Appellant argues that it is legally significant that the USF&G payment, by way of the release documents effecting the settlement, not only discharged USF&G and 21st Century Genetics from further liability, but also discharged Bates.  According to appellant, when USF&G paid respondents approximately $400,000 “the question * * * whether Bates was an insured under the USF&G policy became moot.”

Appellant cites two uninsured-motorist cases to support its position that the $1 million USF&G policy limit must be considered to determine the narrow question whether Bates’s vehicle was underinsured at the time of the accident.  See generally Nat’l Family Ins. v. Bunton, 509 N.W.2d 565 (Minn. App. 1993); Jones v. Sentry Ins. Co., 462 N.W.2d 90 (Minn. App. 1990). 

In Jones, a passenger died in a one-vehicle accident.  Jones, 462 N.W.2d at 91.  A business owned the vehicle and two insurance companies insured the vehicle under commercial/business-automobile liability policies.  Id.  Both insurance companies denied liability for the passenger’s death.  The parties eventually settled the coverage dispute and Jones, as trustee for the passenger’s next-of-kin, received an $87,500 settlement from the two companies.  Id.  Jones subsequently brought a declaratory-judgment action against the deceased passenger’s uninsured-motorist insurer, Sentry Insurance Company, to establish the “applicability of the uninsured motorist policy.”  Id.  This court found that Jones was not entitled to uninsured-motorist reimbursement.  Id. at 92.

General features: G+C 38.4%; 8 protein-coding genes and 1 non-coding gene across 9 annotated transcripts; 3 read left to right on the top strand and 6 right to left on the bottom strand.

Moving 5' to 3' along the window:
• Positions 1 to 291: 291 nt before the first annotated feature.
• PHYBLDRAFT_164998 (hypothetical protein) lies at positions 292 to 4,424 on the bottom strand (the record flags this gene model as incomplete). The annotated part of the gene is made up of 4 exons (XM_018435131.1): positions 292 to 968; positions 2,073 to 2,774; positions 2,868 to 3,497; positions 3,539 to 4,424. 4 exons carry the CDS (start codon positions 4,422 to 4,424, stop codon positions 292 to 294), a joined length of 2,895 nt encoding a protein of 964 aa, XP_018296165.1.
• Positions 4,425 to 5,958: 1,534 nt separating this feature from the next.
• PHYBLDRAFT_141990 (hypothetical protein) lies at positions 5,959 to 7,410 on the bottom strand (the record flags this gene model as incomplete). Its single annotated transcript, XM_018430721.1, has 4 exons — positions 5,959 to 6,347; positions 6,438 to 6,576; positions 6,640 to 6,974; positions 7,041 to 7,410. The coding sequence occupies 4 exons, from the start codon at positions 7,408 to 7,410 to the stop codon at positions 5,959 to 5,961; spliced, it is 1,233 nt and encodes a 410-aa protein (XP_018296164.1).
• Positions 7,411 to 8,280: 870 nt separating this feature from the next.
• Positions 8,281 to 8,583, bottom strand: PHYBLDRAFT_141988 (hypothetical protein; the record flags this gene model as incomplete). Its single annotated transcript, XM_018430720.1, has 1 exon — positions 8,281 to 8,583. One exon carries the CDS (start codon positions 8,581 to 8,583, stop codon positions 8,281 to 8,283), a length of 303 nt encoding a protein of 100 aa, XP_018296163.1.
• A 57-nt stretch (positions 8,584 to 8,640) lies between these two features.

This court recognized,

Where a liability carrier initially denies coverage of a motor vehicle but prior to trial admits coverage, the vehicle “is not an uninsured motor vehicle within the meaning of the policy provision.”  Fryer v. Nat’l Union Fire Ins. Co., 365 N.W.2d 249, 254 (Minn. 1985) (emphasis in original). A motor vehicle is also not uninsured if a liability carrier initially denies coverage and settles without ever admitting coverage.  Rister v. State Farm Mut. Auto. Ins. Co., 668 S.W.2d 132, 136 (Mo. App. 1984).

 

Id. at 91.  Consequently, this court concluded that despite the two insurance companies’ “continued denial of coverage, once Jones accepted the settlement offers, Sentry was no longer potentially liable under its uninsured motorist policy.”  Id.  

            In Bunton, the plaintiff was injured in a one-vehicle accident when his vehicle encountered fertilizer spilled on the road.  Bunton, 509 N.W.2d at 566.  An investigation suggested a truck owned and operated by an unrelated third-party was the source of the fertilizer.  Id.  Bunton sued the third-party for negligence and the third-party denied that he spilled the fertilizer, and, consequently, denied liability for Bunton’s injuries.  The third-party eventually settled Bunton’s liability claim but continued to deny liability.  Id. at 566-67.  Bunton sought uninsured-motorist reimbursement and the district court denied his claim.  Id. at 567.  This court, relying on Jones, affirmed.

The Bunton court dismissed Bunton’s argument “that [his] case differ[ed] from Jones because [the third-party’s] insurer did not initially deny coverage.”  Id.  It found that “Jones held that the insurer’s potential liability under its [uninsured-motorist] policy ended because Jones accepted settlement offers * * * not because the liability insurers admitted coverage.”  Id. at 567-68 (citation omitted).  Therefore, this court concluded that an uninsured-motorist insurer’s potential liability ends when an uninsured-motorist insured accepts a settlement from a third-party’s liability insurer “despite the liability insurer’s continued denial of liability.”  Id. at 568.